Sunday, 12 March 2017

Framing a Moonstone

Step By Step to Frame & Set

Last week, I framed an amethyst (my birthstone) in a curved diamond shaped pendant. I liked the effect so much, I decided to make another one (or more) for my shop <https://www.etsy.com/ca/shop/DixSterling> and I started with an 8mm moonstone. For those who like process, I am posting how I made it.

Start With a Pattern

It's a bit like sewing; if you want to be sure of the outcome, it is much better to start with a pattern ;-) but, instead of pins, you attach it to your "fabric" with glue. In this case, I used 22 gauge sterling for my "fabric". Normally, that would not be strong enough for a pendant this size, but I am adding a frame and that makes all the difference.

Building the Frame

I created the frame from square 16 gauge sterling wire.


The photo shows the first piece of wire in place and the second being bent before marking the length and cutting it. The rawhide mallet and steel anvil help me flatten the wire to lie flat on  the backing. To shape it, I use those forming pliers (boy, I wish I had purchased that tool years ago!). The file cleans up the cut ends of the wire and lets me shape the ends for a good fit.

Fitting the Final Piece


The final section. I have used a sharpie to mark the top of the piece of wire because, as I move these small pieces to the soldering block, they can flip. The mark, which burns off under the torch, helps me position things. The main piece is white because that is how silver looks when you bring it out of the pickle (a mild acid bath that cleans the metal). Many people working in sterling wish there was a way to retain that frosted white on parts of an item, but there isn't!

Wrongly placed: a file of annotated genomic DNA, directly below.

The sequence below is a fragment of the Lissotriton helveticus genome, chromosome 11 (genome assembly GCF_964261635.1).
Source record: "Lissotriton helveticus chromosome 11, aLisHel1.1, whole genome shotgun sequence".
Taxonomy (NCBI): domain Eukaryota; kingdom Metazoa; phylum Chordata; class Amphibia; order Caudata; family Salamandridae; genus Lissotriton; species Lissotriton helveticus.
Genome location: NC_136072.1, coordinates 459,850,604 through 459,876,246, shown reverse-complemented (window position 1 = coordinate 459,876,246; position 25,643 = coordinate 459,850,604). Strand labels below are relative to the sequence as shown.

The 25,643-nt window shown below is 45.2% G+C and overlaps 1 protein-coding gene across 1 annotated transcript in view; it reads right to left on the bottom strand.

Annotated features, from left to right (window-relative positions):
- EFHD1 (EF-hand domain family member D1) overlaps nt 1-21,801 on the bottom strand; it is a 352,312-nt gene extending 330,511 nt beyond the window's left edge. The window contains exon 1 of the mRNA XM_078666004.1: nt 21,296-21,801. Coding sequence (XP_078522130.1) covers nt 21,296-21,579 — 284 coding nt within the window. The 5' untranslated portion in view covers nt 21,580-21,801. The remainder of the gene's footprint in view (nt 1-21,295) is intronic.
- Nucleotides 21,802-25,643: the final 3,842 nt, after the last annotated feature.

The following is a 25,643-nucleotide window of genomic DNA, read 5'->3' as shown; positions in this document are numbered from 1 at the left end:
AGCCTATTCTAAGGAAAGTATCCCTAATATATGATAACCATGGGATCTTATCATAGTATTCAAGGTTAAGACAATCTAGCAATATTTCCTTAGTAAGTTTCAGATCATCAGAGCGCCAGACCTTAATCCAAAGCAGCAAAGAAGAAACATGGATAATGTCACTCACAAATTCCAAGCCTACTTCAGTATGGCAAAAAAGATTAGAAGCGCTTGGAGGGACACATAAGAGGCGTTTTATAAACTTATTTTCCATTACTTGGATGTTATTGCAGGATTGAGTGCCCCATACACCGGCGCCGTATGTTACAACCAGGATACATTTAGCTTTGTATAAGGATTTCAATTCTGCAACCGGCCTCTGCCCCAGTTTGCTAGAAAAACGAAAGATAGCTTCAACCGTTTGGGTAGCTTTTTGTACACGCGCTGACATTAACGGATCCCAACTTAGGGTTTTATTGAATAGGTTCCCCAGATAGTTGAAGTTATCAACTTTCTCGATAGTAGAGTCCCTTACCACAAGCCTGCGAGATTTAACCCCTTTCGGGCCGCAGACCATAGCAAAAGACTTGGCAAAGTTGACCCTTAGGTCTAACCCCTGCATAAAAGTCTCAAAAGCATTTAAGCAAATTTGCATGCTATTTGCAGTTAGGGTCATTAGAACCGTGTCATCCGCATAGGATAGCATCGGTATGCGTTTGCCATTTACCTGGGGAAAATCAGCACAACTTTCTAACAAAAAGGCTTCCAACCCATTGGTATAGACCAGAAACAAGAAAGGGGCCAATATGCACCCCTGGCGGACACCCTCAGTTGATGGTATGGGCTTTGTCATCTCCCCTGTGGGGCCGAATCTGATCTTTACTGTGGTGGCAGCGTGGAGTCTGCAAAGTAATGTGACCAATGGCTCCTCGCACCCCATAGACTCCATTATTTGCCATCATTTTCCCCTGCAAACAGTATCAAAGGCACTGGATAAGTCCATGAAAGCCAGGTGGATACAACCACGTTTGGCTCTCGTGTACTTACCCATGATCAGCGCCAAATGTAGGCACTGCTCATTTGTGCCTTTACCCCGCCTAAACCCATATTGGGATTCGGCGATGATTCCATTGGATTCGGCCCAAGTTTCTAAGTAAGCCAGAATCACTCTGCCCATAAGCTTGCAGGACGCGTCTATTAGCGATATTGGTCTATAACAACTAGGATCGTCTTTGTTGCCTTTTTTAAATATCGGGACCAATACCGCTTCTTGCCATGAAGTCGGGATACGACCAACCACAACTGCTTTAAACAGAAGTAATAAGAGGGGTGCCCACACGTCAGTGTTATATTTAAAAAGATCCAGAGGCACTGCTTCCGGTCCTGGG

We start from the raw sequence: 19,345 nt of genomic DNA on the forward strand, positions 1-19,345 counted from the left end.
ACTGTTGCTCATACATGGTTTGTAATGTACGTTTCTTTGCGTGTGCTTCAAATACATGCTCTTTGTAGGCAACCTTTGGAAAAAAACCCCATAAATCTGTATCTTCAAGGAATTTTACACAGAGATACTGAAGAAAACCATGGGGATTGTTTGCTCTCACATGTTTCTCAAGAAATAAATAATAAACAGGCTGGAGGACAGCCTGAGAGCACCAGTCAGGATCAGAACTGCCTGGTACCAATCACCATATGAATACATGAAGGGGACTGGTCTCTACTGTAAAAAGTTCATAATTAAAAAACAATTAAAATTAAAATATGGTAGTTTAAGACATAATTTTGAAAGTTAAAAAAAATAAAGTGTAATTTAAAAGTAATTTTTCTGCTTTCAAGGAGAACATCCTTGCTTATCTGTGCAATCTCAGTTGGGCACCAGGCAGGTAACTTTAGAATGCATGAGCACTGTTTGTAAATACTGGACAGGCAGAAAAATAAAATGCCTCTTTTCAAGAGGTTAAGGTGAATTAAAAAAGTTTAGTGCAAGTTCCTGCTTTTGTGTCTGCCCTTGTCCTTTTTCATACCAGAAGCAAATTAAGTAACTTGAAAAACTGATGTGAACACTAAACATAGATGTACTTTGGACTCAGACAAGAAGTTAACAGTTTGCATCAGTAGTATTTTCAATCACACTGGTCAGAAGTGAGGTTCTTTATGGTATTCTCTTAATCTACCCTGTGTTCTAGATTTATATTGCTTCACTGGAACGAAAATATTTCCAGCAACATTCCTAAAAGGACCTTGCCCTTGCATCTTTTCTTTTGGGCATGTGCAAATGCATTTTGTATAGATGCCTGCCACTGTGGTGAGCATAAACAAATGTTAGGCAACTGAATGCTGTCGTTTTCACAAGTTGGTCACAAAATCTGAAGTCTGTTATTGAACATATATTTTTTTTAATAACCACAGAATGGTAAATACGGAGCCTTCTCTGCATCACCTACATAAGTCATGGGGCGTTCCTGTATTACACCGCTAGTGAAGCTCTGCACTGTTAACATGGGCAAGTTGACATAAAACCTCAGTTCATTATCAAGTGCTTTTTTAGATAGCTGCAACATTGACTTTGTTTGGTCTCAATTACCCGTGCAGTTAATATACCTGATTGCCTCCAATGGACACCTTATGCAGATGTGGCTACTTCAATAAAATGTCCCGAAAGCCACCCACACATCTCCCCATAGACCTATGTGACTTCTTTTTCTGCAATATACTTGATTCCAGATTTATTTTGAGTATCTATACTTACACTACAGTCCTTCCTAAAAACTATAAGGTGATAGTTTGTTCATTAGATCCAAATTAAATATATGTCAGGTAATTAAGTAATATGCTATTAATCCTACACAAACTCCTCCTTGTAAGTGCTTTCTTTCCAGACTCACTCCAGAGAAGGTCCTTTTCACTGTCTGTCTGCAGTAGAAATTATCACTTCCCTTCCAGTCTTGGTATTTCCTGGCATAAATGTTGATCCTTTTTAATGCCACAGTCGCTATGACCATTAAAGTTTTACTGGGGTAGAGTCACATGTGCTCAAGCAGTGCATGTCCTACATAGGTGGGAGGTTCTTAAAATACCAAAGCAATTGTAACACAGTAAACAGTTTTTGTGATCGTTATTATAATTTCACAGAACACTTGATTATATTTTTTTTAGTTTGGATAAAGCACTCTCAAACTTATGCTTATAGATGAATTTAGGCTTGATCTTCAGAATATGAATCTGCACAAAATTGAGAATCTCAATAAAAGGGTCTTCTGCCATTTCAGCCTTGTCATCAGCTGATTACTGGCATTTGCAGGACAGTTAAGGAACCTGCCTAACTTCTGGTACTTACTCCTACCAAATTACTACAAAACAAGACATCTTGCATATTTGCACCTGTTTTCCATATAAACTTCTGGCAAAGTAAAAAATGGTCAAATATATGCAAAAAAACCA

Creating a Bezel Setting


In this photo, I have bent a strip of fine (99.9% pure) silver around the moonstone, marked the place to cut it, made the cut and soldered it closed. Fine silver is used for bezels because it is so pliable. You could make the circle from sterling but bending it down over the stone would be very difficult — and exhausting. I use the rawhide hammer on that steel mandrel to round the bezel and (if necessary) stretch it to give a good, snug fit.
Here, I am checking that the fit is right before soldering the bezel to the pendant. Never solder a bezel on without doing that first.

Polishing the Frame


For a nice contrast, I elected to give the background a frosted finish — done with a brass wire brush dipped in a touch of liquid soap. That steel burnisher serves to give the raised frame a mirror finish.

The painter's tape is to avoid marring the back of the piece while I am working on the front. Boy, that stuff is useful. I guess painters use it too ;-)

Ready, Set, and Set



Yes, that's more blue tape. This time, I am using it to secure the pendant to a soft suede sandbag and to cover the face of the pendant while I use the curved steel burnisher to slowly push the bezel down over the edge of the stone. I learned, very early, that failing to protect the silver can lead to disaster. It takes a fair bit of force to bend even fine silver and — no matter how careful you are — force can cause a tool to slip. When it does, says Murphy's Law, it always hits the silver, not the sandbag! The stone looks flat white in this shot — something about the lighting the shop, I guess.

Test Drive

Once I had given the pendant a good polishing, I put it on a chain and tried it on.



Now, I just need enough light to take proper photos by the window so I can list it for sale. Might be a great gift for someone with a June birthday.